During the testimony of Sandra Cauthen, Deputy Director of the Lancaster County Public Safety Communications, the State played a recording of a 911 call made by someone who identified herself as Drafton. Cauthen explained calls to 911 were automatically recorded, stored on a server for three years, and regularly maintained by the technology department. Cauthen stated she could not say with absolute certainty that Drafton was the caller. Thompson objected to the introduction of the recording, arguing (1) it was not properly authenticated to show Drafton was the caller and (2) it violated his Confrontation Clause rights because it was testimonial and Drafton did not testify.

         In the 911 recording, a woman could be heard crying and stating she needed an officer. When the dispatcher explained an officer was in route, the woman responded, "[Inaudible]. He just kicked my door." The woman stated she did not need an ambulance. The dispatcher determined the man had a gun. When asked where the gun was, the woman said, "He got it in his hand." The woman indicated the man was pointing the gun at her. The woman stated the man's name was "Demario Thompson."

         When the dispatcher asked for her name, the woman answered, "Keasia Drafton." The dispatcher said, "Yes, she said he's standing there with a gun in his hand." The caller stated, "He's gone. [Inaudible]. He ran." The dispatcher asked the woman to tell her what the man was wearing. The woman responded, "I don't know. I was asleep and he came kicking my door." A man could be heard in the background asking whether it was "Demario, " and the woman replied, "Yes." The man asked which way he ran, and the woman said, "I don't know. He pointed it at the lady downstairs and then he ran." When asked what the man pointed, the woman stated he pointed a gun. When asked if the man hurt her, the woman responded, "Yes he kept pointing at -" before the recording cut off.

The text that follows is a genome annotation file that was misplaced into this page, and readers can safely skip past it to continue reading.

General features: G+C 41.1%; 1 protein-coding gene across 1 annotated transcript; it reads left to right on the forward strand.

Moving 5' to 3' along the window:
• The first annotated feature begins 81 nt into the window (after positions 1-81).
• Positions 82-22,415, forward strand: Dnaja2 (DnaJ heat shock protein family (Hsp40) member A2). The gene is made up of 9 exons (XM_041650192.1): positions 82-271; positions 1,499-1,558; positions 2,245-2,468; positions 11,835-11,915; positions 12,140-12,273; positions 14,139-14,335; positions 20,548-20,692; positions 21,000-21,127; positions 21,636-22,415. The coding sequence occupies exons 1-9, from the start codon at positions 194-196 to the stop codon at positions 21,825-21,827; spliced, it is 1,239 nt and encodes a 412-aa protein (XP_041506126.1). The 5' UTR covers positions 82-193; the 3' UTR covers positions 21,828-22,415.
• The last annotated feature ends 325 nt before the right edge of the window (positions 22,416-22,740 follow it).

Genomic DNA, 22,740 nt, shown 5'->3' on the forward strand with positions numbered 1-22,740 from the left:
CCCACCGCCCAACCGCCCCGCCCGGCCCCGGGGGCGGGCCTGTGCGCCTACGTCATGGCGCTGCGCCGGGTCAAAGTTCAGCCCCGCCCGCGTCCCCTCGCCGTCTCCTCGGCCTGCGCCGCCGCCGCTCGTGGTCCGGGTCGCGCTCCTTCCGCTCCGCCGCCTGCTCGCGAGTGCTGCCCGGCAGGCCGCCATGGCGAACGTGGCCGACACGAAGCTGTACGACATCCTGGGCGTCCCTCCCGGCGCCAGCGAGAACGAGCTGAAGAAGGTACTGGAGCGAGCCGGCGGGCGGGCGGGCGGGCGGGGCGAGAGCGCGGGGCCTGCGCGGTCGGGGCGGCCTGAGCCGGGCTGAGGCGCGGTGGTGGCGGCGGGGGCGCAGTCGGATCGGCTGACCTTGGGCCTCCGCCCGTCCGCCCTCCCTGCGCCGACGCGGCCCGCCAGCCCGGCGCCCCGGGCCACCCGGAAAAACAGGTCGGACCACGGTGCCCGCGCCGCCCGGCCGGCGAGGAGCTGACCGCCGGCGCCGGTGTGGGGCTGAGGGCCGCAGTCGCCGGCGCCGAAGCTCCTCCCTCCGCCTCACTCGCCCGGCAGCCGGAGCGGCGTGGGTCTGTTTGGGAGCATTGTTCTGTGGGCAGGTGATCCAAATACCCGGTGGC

Suzanne Collins testified she was the dispatcher who answered the 911 call and indicated the recording accurately depicted the entirety of the call. Collins testified dispatchers rely on information a caller gives-such as the caller's identity- because dispatchers are unable to independently verify the information.

         At the close of the State's case, Thompson moved for a directed verdict on the first-degree burglary charge, arguing the State did not present sufficient evidence to show (1) he did not have consent to enter Drafton's apartment and (2) he intended to commit a crime while inside. The trial court denied the motion, finding the record contained sufficient evidence to submit the issue to the jury. Thompson did not present any evidence at trial. The jury found Thompson guilty of first-degree burglary and third-degree assault and battery. After the verdict, Thompson moved for a new trial, and the trial court denied his motion. The trial court sentenced Thompson to fifteen years' imprisonment for first-degree burglary and time served for third-degree assault and battery. This appeal followed.

         STANDARD OF REVIEW

         "In criminal cases, an appellate court sits to review only errors of law, and it is bound by the trial court's factual findings unless the findings are clearly erroneous." State v. Spears, 403 S.C. 247, 252, 742 S.E.2d 878, 880 (Ct. App. 2013).

         LAW/ANALYSIS

         I. ...